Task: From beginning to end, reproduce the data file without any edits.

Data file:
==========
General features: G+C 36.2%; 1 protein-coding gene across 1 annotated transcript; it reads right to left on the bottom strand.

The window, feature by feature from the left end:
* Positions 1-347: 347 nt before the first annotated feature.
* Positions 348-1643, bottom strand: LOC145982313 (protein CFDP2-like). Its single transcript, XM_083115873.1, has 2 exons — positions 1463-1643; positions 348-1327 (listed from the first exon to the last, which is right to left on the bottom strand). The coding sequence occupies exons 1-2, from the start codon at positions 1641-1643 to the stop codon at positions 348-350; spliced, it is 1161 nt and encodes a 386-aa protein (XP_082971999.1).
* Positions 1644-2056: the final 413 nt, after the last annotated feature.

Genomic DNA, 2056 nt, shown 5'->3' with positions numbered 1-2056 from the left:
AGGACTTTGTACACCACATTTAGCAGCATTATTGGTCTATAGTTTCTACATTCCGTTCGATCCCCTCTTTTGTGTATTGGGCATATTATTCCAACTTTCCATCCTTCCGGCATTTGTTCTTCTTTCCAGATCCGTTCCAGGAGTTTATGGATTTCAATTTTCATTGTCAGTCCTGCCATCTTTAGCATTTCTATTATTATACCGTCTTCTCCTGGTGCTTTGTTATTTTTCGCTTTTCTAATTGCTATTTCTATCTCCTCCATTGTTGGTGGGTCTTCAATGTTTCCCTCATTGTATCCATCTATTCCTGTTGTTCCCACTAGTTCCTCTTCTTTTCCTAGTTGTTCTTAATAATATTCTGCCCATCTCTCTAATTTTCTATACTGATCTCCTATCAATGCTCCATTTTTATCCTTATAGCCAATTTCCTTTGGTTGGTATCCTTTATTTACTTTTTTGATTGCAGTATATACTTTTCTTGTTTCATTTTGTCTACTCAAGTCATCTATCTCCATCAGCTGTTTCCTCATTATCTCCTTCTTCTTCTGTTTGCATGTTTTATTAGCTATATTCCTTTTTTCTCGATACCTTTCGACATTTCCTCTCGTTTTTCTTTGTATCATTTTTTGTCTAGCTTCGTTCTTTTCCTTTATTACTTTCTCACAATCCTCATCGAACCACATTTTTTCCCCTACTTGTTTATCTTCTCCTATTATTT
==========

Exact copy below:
General features: G+C 36.2%; 1 protein-coding gene across 1 annotated transcript; it reads right to left on the bottom strand.

The window, feature by feature from the left end:
* Positions 1-347: 347 nt before the first annotated feature.
* Positions 348-1643, bottom strand: LOC145982313 (protein CFDP2-like). Its single transcript, XM_083115873.1, has 2 exons — positions 1463-1643; positions 348-1327 (listed from the first exon to the last, which is right to left on the bottom strand). The coding sequence occupies exons 1-2, from the start codon at positions 1641-1643 to the stop codon at positions 348-350; spliced, it is 1161 nt and encodes a 386-aa protein (XP_082971999.1).
* Positions 1644-2056: the final 413 nt, after the last annotated feature.

Genomic DNA, 2056 nt, shown 5'->3' with positions numbered 1-2056 from the left:
AGGACTTTGTACACCACATTTAGCAGCATTATTGGTCTATAGTTTCTACATTCCGTTCGATCCCCTCTTTTGTGTATTGGGCATATTATTCCAACTTTCCATCCTTCCGGCATTTGTTCTTCTTTCCAGATCCGTTCCAGGAGTTTATGGATTTCAATTTTCATTGTCAGTCCTGCCATCTTTAGCATTTCTATTATTATACCGTCTTCTCCTGGTGCTTTGTTATTTTTCGCTTTTCTAATTGCTATTTCTATCTCCTCCATTGTTGGTGGGTCTTCAATGTTTCCCTCATTGTATCCATCTATTCCTGTTGTTCCCACTAGTTCCTCTTCTTTTCCTAGTTGTTCTTAATAATATTCTGCCCATCTCTCTAATTTTCTATACTGATCTCCTATCAATGCTCCATTTTTATCCTTATAGCCAATTTCCTTTGGTTGGTATCCTTTATTTACTTTTTTGATTGCAGTATATACTTTTCTTGTTTCATTTTGTCTACTCAAGTCATCTATCTCCATCAGCTGTTTCCTCATTATCTCCTTCTTCTTCTGTTTGCATGTTTTATTAGCTATATTCCTTTTTTCTCGATACCTTTCGACATTTCCTCTCGTTTTTCTTTGTATCATTTTTTGTCTAGCTTCGTTCTTTTCCTTTATTACTTTCTCACAATCCTCATCGAACCACATTTTTTCCCCTACTTGTTTATCTTCTCCTATTATTT